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What Not to Grow in the City
Okay, so I was overly ambitious when I set about planting at least 14 different types of vegetables, plus assorted herbs, in my 15’ x 16’ back yard. But that’s the way you learn right?
And sure, I have learned a lot about what works and doesn’t in urban veggie gardening — particularly in a humid Washington, D.C., summer.
First the don’ts:
•Don’t plant cucumber, squash, or zucchini. My dad was right when he said they spread to 20 feet. Those things will just keep on growing until they crowd out all your other plants. Plus the rats like to gnaw on the fruits before they can fully ripen, and there’s the risk of cross-pollination in subsequent growing seasons.
•Don’t plant lettuce. It just gets too hot too soon for them, in this climate at least. The seedlings also get eaten by an unknown urban pest.
•Don’t plant spinach. The reasons are the same as with lettuce.
•Don’t plant corn. The plants are too big for a small area—not that I had to worry about this. My corn seeds didn’t even germinate.
Now the dos:
•Do plant tomatoes. I especially recommend the smaller varieties, like sweeties, for urban areas. My sweeties came up nicely and produced beautiful juicy red fruits. A word of advice from my experience: Use netting to ward off pests that like to steal tomatoes while still green. I suspect rats. Another bonus for urban gardening: Tomatoes grow fine in containers; mine are in wooden ones.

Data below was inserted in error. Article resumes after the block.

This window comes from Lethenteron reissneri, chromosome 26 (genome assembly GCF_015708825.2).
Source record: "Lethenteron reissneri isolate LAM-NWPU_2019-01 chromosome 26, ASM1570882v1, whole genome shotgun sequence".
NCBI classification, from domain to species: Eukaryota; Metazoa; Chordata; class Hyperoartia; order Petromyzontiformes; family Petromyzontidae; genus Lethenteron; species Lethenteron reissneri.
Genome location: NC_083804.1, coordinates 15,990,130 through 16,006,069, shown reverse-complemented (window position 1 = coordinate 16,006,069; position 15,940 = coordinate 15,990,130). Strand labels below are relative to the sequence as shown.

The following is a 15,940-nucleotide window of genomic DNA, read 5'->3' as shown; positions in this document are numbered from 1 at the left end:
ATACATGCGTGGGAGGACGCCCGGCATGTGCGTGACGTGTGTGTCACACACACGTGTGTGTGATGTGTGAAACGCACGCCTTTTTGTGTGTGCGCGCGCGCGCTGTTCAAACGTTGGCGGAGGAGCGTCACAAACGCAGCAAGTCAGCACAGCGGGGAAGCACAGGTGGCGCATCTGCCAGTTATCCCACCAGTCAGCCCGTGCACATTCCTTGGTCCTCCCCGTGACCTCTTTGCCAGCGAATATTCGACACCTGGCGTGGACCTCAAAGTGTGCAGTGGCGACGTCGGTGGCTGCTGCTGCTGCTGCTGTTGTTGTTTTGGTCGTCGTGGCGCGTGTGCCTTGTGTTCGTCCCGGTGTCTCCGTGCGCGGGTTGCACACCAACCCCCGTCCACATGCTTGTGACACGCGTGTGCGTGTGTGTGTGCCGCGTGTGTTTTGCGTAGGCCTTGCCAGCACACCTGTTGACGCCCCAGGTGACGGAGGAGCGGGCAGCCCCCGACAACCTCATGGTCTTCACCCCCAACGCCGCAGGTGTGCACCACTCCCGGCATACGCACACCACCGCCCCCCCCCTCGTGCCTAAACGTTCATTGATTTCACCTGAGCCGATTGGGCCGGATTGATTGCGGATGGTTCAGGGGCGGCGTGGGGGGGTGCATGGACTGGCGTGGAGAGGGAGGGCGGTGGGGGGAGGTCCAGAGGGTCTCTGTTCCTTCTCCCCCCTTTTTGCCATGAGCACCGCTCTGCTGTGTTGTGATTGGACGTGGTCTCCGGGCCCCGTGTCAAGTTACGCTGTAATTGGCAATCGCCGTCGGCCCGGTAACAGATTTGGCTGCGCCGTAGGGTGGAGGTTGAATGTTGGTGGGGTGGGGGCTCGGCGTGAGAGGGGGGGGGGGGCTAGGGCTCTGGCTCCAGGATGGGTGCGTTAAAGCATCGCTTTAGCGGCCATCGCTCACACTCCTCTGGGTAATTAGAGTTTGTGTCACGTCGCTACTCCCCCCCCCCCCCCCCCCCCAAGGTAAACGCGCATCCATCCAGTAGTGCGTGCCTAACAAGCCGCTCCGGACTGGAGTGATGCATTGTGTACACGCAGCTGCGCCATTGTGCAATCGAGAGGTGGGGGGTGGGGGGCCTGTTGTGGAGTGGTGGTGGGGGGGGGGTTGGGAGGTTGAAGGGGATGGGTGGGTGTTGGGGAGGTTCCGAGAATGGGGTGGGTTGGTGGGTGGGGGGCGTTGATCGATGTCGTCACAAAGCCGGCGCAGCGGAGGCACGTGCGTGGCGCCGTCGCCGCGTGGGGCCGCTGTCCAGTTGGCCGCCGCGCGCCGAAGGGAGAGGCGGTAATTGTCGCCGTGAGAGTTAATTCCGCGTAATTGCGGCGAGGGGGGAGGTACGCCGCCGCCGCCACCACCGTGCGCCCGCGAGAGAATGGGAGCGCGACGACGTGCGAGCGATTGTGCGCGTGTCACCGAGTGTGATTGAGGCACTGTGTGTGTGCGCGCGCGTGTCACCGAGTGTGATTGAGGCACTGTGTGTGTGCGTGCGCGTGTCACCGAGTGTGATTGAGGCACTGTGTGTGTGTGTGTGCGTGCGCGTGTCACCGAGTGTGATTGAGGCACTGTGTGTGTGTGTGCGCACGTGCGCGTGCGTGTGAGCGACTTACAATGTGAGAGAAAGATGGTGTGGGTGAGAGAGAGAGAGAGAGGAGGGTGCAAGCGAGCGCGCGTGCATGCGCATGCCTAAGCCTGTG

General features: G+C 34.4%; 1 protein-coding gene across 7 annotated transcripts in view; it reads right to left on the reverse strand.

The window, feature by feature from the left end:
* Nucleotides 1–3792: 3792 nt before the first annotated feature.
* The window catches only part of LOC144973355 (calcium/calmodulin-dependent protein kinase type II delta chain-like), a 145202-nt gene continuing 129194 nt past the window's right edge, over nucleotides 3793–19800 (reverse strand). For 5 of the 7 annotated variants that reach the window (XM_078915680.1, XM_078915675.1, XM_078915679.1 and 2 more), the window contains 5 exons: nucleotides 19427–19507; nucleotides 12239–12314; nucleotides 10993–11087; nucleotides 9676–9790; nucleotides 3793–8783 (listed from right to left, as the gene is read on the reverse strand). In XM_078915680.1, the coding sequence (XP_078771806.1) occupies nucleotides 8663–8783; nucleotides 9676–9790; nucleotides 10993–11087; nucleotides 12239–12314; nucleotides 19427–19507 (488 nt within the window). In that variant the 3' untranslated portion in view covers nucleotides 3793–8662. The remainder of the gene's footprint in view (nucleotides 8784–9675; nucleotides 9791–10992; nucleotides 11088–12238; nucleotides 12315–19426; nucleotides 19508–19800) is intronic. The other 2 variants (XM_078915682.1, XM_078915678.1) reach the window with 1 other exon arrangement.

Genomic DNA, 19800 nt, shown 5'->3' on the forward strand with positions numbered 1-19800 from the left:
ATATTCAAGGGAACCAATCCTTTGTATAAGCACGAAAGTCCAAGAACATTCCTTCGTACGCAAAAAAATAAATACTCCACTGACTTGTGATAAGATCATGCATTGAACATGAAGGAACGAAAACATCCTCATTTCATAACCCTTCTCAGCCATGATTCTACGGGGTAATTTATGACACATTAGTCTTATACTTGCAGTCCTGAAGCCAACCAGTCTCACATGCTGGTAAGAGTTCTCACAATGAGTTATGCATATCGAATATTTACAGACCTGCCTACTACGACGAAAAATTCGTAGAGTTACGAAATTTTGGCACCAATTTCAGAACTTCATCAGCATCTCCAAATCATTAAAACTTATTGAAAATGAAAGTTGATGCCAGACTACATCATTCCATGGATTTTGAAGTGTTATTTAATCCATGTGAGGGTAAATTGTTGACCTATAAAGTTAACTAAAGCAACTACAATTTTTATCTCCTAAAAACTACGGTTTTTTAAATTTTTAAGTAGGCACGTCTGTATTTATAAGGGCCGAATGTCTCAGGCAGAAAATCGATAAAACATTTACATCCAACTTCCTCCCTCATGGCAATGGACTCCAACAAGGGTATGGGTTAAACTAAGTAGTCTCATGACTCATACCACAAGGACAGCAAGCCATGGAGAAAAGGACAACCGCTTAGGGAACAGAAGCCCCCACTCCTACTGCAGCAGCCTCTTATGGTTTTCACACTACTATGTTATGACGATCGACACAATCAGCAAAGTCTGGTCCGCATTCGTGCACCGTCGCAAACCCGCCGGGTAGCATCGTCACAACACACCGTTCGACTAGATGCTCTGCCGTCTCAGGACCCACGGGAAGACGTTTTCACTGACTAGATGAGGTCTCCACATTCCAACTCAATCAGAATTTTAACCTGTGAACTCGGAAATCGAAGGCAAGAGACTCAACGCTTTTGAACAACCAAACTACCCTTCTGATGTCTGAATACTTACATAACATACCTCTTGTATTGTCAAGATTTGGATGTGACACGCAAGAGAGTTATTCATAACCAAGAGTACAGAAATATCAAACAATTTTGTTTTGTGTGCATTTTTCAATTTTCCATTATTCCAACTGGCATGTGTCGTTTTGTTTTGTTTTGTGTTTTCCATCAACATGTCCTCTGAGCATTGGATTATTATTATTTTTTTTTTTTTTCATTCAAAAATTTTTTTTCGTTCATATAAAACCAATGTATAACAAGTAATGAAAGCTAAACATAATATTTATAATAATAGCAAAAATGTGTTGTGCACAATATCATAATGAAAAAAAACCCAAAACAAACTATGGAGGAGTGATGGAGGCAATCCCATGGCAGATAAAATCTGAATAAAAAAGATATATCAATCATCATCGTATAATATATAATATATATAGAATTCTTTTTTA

•Do plant green beans. The plants aren’t overly big and they love hot, humid summers, but they do like to spread. I recommend training them along a trellis to keep them under control and to allow for easier picking. Soy beans also grow well (mine got crowded out by zucchini—see above).
•Do plant green peppers and eggplant. They thrive in hot, humid weather, are small and contained, and like tomatoes, they easily adapt to container growing. I especially recommend the mini Japanese eggplant (Ichiban).
•Do plant herbs. They’re ideal for urban gardening: I’ve successfully grown a variety of herbs, including lemon thyme, parsley, basil, tarragon, marjoram, sage, oregano, rosemary, and dill.
The wild cards? Radishes and broccoli. My radishes came up woody and soon died out—I think it got too hot for them. And, of course, something chomped my broccoli. Netting may also be the answer there.
These recommendations are based entirely on my urban gardening experience; others may have different advice based on theirs.